In August 2008 a television channel named ETV2, a progressive channel to meet minority interests, was set up, ostensibly in Russian aimed not just at Russian nationals but people who wanted to keep their Russian language skills up.  But the percentage of programming in Russian was being reduced – what was the channel’s policy? 

Birth registration was raised by Experts who asked about the patronymic tradition of Russians and some other minority groups, and that the patronymic was no longer written down.  The patronymic was the name of the father with a suffix, coming between a child’s given name and surname, and was a tradition, explained the Expert, adding that there should be an additional space for it on the birth certificate.

The Setos people lived in the eastern part of Estonia; they were a small ethnic group, mainly Orthodox Christians although there were some pagans among them, and Russia recognized them as an indigenous people.  There was no information on them in the report, however.

What about people of African descent, asked an Expert; how was Estonia preparing to mark the Decade of People of African Descent?  There were small numbers of Black Estonians, he said, and wondered what their situation was. 

The State party’s integration strategy did not appear to explicitly address racial discrimination; could the delegation please comment?

Estonia was a small European country, and a wealthy one compared to others in the region.  It had made good advances, but there was room for improvement.  One of those was that the constitution was insufficient with respect to provisions for equality, as was the Penal Code.

Unemployment was highest among minority groups and foreign nationals in Estonia.  What was the Government doing to curb unemployment among those groups?   

Response by the Delegation

The Estonian Government decided that it did not need a special strategy for Roma and had explained its reasons to the European Commission and Member States of the European Union.  However, every year it coordinated its measures to support the Roma people, and also the next Integration Strategy 2014 to 2020 included Roma.  There was also the Working Group for Roma, as well as Roma representatives working closely with the municipal authorities. 

In the context of the question about whether Estonia would join the 1954 Convention Relating to the Status of Stateless Persons and the 1961 Convention on the Reduction of Statelessness, a delegate recalled that following the restoration of independence there were almost 500,000 people who were citizens of the former Soviet Union who had to decide whether to acquire Estonian or Russian citizenship.  Some of them had still not made that decision which was the reason they had undetermined citizenship today.  Persons with undetermined citizenship could not be considered as stateless persons, added the delegate.  To date some 157,286 persons had acquired Estonian citizenship by naturalization.  The delegate emphasized that the Government did not make the choice of Estonian citizenship mandatory – it was up to the individual.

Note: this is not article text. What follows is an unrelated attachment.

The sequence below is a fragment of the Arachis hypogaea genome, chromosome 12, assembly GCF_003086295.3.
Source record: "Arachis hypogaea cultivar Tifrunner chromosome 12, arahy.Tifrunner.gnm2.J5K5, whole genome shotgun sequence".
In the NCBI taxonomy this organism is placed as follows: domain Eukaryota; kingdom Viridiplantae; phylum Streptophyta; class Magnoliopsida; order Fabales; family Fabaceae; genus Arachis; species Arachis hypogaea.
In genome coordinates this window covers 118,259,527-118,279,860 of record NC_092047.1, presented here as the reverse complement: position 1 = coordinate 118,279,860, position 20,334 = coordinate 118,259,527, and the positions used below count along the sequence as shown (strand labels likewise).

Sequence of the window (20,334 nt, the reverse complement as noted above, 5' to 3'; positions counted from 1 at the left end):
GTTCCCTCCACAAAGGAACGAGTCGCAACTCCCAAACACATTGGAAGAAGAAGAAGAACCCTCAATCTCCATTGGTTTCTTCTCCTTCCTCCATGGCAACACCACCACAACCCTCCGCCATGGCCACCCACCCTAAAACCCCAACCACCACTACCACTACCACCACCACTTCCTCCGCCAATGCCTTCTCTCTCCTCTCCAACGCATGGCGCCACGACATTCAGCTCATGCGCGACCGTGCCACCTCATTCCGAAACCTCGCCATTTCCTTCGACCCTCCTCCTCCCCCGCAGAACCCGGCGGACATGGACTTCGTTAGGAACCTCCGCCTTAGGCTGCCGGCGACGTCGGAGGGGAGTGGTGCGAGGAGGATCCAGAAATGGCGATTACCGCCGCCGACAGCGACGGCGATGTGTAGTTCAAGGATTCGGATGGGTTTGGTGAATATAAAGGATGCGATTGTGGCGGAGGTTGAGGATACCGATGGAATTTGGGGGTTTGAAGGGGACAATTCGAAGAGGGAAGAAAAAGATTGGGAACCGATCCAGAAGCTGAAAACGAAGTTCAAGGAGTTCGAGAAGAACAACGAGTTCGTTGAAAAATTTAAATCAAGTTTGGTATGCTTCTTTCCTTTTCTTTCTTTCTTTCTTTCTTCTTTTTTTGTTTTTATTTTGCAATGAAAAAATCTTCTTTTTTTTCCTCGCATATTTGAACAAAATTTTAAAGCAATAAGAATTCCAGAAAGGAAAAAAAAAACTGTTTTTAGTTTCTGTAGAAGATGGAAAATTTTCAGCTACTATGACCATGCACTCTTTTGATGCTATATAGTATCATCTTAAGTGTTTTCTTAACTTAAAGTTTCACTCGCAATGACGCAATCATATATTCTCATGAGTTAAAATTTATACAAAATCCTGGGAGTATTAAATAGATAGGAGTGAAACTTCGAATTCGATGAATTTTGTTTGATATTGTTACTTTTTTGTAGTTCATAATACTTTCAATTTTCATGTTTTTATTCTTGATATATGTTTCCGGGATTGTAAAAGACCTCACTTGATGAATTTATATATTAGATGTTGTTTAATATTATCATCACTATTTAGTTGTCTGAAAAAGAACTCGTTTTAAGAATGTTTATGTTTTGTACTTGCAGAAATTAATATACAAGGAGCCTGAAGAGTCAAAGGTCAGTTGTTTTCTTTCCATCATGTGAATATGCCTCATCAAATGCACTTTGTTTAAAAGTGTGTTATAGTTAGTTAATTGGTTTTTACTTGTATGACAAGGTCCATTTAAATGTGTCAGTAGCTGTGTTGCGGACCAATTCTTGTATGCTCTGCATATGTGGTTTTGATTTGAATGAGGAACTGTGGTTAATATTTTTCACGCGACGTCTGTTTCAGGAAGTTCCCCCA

In 2000 there were more than 178,000 persons with undetermined citizenship living in Estonia, but on 1 August 2014 the number was 86,481.  That number included 936 children less than 15 years of age.  Children under 15 years did not have to pass any exams to obtain citizenship, a delegate noted. 

Amendments to the Citizenship Law were discussed, including one made in June this year to make it easier for young people to apply for Estonian citizenship despite not having a residence permit in Estonia, if they had lived there for at least eight years.  A delegate noted exemptions from the language exam requirement under the Citizenship Act, which included those who had acquired basic or higher education in an Estonian language school, and persons with a disability, health condition or reduced legal capacity; persons born before 1 January 1930 were exempted from the written part of the exam.  The principle was that a person who wanted to acquire Estonian citizenship had to be integrated into Estonian society, and had to have at least an elementary understanding of the local cultural environment.  If an Estonian citizenship applicant learned the Estonian language it demonstrated his or her willingness and effort to integrate.